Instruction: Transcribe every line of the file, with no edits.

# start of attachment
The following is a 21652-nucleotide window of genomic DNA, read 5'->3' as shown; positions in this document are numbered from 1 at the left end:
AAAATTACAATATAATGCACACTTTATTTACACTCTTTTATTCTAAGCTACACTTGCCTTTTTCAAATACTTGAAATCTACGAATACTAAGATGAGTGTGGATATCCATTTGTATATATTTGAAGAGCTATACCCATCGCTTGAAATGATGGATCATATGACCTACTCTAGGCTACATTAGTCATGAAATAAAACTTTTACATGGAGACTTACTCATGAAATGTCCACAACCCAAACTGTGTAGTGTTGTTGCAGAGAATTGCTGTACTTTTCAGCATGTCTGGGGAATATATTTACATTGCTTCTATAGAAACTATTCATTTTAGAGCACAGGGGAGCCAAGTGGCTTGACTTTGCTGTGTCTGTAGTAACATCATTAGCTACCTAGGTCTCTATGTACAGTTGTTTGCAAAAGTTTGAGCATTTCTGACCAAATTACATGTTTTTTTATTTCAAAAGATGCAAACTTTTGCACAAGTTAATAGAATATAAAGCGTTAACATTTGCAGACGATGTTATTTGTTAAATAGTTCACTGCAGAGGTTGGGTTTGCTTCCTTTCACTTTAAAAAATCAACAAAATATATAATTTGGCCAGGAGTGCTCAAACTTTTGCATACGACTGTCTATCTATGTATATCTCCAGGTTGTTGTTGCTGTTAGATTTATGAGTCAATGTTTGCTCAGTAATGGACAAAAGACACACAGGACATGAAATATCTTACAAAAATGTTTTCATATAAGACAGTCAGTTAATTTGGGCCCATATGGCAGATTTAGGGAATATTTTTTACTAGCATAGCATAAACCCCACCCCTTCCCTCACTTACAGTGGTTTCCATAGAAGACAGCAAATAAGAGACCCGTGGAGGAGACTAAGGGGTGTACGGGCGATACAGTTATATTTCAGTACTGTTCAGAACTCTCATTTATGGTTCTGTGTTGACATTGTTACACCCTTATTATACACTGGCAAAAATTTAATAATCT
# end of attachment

The following is a 21652-nucleotide window of genomic DNA, read 5'->3' as shown; positions in this document are numbered from 1 at the left end:
AAAATTACAATATAATGCACACTTTATTTACACTCTTTTATTCTAAGCTACACTTGCCTTTTTCAAATACTTGAAATCTACGAATACTAAGATGAGTGTGGATATCCATTTGTATATATTTGAAGAGCTATACCCATCGCTTGAAATGATGGATCATATGACCTACTCTAGGCTACATTAGTCATGAAATAAAACTTTTACATGGAGACTTACTCATGAAATGTCCACAACCCAAACTGTGTAGTGTTGTTGCAGAGAATTGCTGTACTTTTCAGCATGTCTGGGGAATATATTTACATTGCTTCTATAGAAACTATTCATTTTAGAGCACAGGGGAGCCAAGTGGCTTGACTTTGCTGTGTCTGTAGTAACATCATTAGCTACCTAGGTCTCTATGTACAGTTGTTTGCAAAAGTTTGAGCATTTCTGACCAAATTACATGTTTTTTTATTTCAAAAGATGCAAACTTTTGCACAAGTTAATAGAATATAAAGCGTTAACATTTGCAGACGATGTTATTTGTTAAATAGTTCACTGCAGAGGTTGGGTTTGCTTCCTTTCACTTTAAAAAATCAACAAAATATATAATTTGGCCAGGAGTGCTCAAACTTTTGCATACGACTGTCTATCTATGTATATCTCCAGGTTGTTGTTGCTGTTAGATTTATGAGTCAATGTTTGCTCAGTAATGGACAAAAGACACACAGGACATGAAATATCTTACAAAAATGTTTTCATATAAGACAGTCAGTTAATTTGGGCCCATATGGCAGATTTAGGGAATATTTTTTACTAGCATAGCATAAACCCCACCCCTTCCCTCACTTACAGTGGTTTCCATAGAAGACAGCAAATAAGAGACCCGTGGAGGAGACTAAGGGGTGTACGGGCGATACAGTTATATTTCAGTACTGTTCAGAACTCTCATTTATGGTTCTGTGTTGACATTGTTACACCCTTATTATACACTGGCAAAAATTTAATAATCT